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Saturday, February 24, 2018

Metro Manila Loses a Staggering 21% of its Economic Output to Traffic Congestion!

Traffic gridlock along EDSA (Photo from

In 2017, traffic congestion in Metro Manila (NCR) cost a staggering Php 3.5 billion (roughly US$ 70 million) a day in lost economic opportunities. This is up from an estimated Php 2.4 billion (US$ 21 million) a day in 2012. In 2017, traffic congestion losses amounted to Php 1.28 trillion (US$ 25 billion). This is 8.09% of the entire country's GDP of Php 15.80 trillion (US$ 313 billion).

It also amounts to 21.21% of the NCR's estimated Php 6.02 trillion GDP (US$ 120 billion) in 2017.

Despite this, the country was able to grow its economy by 6.67% in 2017, landing it among the top ten fastest growing economies in the world. Had the traffic congestion problem been solved, it would have grown at more than double that rate: 15.29%. In other words, traffic congestion in Manila robbed the country of an additional 8.63% growth rate on top of the 6.67% growth rate it posted in 2017.

These economic losses amount to Php 6,681 or US$ 133 for every man, woman, and child in the country in 2017. This is no small amount in a country wherein the estimated median wealth per adult was estimated at just $883 in 2017.

Thursday, February 22, 2018

BSP's Reserve Requirement Ratio Cut Is Undeniably Very Procyclical at the Top of the Business Cycle

On February 15, 2018, the BSP said that it would lower bank's reserve requirement ratio from 20% to 19%, a move that is projected to inject at least Php 80 billion (US$ 1.53 billion) into the financial system.

This move was ostensibly done to mitigate the effects of global market volatility in the first two weeks of February 2018. But it is easy to get the impression that BSP panicked because the announcement was a surprise and was made after an unscheduled policy meeting.

This move is also undeniably pro-cyclical, coming near the top of the business cycle:
"Such an infusion of funds would risk adding to inflationary pressures in the booming economy. Some market watchers fear it is already at risk of overheating..."
It will also serve to boost asset inflation even further. Philippine interest rates are already negative as it is and have been for some time. Since 2010, anyone investing in Philippine T-Bills would have seen negative to marginal real returns after accounting for inflation. As of January 2018, the real interest rate on the 364 day T-Bill was a negative 1.12%. Increasing the money multiplier by 5.3% will only serve to lower negative real interest rates even further - at least in the short run.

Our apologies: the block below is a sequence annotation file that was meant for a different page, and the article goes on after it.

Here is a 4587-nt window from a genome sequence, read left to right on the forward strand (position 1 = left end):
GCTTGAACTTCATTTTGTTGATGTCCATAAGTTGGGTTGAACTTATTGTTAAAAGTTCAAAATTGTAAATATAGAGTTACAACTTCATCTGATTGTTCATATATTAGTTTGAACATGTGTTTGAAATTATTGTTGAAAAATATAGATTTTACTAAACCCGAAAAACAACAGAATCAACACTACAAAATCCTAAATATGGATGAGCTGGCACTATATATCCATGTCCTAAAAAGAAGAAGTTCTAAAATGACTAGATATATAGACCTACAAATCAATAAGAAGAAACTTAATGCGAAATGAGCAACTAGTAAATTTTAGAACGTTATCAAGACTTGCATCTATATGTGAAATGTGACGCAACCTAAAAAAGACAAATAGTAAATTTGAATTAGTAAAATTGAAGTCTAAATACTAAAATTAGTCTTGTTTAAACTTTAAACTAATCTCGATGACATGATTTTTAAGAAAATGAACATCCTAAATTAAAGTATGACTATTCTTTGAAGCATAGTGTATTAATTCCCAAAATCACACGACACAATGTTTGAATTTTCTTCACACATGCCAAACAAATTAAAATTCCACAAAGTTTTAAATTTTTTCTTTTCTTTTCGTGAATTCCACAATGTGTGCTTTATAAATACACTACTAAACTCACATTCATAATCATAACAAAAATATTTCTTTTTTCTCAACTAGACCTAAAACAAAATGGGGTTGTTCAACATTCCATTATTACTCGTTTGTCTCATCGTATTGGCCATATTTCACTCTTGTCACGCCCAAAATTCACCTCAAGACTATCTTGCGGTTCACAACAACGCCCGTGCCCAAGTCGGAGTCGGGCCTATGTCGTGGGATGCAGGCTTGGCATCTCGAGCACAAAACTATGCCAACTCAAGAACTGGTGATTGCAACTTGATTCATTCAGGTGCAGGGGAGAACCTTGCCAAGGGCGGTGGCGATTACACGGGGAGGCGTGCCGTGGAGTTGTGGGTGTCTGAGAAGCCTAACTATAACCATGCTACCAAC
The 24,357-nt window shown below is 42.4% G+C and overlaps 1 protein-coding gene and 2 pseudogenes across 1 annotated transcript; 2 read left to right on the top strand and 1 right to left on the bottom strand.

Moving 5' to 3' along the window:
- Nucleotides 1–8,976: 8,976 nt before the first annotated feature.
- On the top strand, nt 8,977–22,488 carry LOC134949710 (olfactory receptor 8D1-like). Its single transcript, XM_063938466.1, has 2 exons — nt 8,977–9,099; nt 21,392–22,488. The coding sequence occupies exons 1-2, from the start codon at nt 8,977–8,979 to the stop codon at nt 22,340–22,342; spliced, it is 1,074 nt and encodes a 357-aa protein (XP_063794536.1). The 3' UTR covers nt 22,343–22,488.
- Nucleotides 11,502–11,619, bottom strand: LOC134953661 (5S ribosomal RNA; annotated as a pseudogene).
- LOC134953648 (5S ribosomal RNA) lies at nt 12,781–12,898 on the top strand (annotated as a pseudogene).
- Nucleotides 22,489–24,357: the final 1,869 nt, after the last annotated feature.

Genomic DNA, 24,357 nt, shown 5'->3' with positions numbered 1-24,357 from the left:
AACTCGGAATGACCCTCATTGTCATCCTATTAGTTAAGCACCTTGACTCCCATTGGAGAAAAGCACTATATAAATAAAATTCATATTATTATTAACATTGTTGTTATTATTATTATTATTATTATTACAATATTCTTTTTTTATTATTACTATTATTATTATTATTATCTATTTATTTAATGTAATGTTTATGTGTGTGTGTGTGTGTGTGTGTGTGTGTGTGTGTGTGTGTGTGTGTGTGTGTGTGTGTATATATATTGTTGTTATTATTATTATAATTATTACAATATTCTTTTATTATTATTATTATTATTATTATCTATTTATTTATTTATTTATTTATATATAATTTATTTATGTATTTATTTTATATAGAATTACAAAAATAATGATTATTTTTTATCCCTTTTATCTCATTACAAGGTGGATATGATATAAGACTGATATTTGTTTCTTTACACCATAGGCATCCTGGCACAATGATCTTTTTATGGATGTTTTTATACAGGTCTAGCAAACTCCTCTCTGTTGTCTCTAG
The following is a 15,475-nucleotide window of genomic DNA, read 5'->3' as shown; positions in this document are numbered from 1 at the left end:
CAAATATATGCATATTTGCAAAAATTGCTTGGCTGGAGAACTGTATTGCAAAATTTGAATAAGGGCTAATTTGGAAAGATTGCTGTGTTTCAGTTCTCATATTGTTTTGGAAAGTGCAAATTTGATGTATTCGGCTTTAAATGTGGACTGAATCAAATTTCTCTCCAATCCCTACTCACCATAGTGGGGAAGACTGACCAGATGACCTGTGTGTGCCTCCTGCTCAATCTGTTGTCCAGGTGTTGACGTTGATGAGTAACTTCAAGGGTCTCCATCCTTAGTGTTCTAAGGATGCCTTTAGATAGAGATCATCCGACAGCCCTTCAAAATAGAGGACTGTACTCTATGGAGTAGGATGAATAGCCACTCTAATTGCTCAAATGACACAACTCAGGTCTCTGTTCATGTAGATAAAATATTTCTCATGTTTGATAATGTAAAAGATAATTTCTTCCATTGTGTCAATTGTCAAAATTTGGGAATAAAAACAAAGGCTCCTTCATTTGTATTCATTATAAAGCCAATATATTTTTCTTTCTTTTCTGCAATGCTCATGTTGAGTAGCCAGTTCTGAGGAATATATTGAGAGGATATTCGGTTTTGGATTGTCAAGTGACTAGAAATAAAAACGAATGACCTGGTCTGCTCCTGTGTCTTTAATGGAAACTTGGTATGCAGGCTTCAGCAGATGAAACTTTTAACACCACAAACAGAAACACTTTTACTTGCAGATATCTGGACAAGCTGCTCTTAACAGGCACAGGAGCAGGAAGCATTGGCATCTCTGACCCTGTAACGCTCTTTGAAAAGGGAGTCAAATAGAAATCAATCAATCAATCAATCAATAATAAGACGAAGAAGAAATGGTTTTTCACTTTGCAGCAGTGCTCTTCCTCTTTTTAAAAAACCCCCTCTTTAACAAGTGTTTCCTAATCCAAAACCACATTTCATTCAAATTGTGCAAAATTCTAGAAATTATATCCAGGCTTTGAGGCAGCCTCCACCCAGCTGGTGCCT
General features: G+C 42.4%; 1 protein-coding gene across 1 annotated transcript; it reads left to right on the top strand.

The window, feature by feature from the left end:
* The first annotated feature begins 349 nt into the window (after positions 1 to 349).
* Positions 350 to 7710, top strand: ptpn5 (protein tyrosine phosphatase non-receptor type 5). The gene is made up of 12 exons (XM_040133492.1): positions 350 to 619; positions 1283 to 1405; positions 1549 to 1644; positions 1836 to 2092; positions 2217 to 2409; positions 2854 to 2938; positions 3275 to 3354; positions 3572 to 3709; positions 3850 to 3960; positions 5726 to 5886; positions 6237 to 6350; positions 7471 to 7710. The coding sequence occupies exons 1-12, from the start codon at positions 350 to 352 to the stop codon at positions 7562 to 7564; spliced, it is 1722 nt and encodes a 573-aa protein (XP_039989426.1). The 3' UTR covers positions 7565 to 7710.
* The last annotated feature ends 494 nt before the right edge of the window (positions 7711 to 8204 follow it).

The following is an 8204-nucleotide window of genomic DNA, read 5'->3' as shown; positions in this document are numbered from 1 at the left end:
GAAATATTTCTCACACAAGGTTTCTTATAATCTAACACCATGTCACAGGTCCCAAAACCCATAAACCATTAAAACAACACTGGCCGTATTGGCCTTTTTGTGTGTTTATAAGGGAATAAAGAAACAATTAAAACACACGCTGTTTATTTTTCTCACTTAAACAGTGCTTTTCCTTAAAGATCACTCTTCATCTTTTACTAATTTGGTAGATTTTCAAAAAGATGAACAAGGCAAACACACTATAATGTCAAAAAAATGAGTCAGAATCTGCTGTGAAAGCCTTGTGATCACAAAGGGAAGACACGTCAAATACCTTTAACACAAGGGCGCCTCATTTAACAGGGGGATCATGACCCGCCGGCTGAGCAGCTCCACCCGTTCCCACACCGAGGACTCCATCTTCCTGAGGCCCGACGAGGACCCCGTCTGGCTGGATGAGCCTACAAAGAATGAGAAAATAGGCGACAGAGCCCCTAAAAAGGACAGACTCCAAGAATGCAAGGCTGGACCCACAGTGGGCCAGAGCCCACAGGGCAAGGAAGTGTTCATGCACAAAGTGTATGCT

To boost real returns, investors will have to pile into physical and financial assets which are already at record high prices.

To wit, the Philippine Stock Market is already at or near record highs:

And so is the real estate market:

It is no coincidence that the greatest increases in asset inflation took place at a time when real interest rates were profoundly negative - as much as 2.3% during a four year period from 2011 to 2014 and in the last two years (beginning in 2016 to present).

To seek yield, investors will have to pile into even more economically marginal investments. When the business cycle turns, as it always does, expect the NPLs to pile up and put our banking system and the Philippine economy on the brink of collapse once again. A pro-cyclical macro policy taking place at the top of the business cycle will only make the bottom of the cycle that much worse. Policy makers should consider macro policies that moderate the top of the economic cycle: counter-cyclical at the top and pro-cyclical at the bottoms. In this way, the tops are less overheated and the bottoms are not as traumatic for the economy as a whole.

Thursday, February 8, 2018

Believe It or Not, The US Real Estate Market Has Room to Run

Believe it or not, the US Real Estate Market has room to run. Despite the reflation of the US Housing Bubble to pre-financial crisis highs, investment in the sector has been sorely lagging.

After soaring to a near all-time high of 6.69% of GDP in 2005 (only the post-war housing boom circa 1950 was marginally higher - by 0.02%), Private Residential Fixed Investment plunged to an all-time low of 2.46% of GDP in 2010. Today, that ratio has recovered to 3.87% of GDP as of 2017. This is still way below the ratio's historical average of 4.84% of GDP for the past seventy years.

The data is borne out of Housing Starts data. Housing Starts have recovered, but not to pre-crisis levels.

Moreover, housing starts have not kept us with population growth.  As of December 2017, New Privately Owned Housing Units Started as a % of Total US Population was just 0.36%, way below the historical average of 0.60% established since 1959.

This under-investment accumulates and the cumulative underhang of Private Residential Fixed Investment in the US stands at a -9.28%, lower than the previous record low of -2.21% of GDP in 1997, a few years before the US Housing Boom of the 2000's.

This will only serve to lay the groundwork for another spectacular US Housing Boom in the years to come, perhaps in the 2020's or 2030's.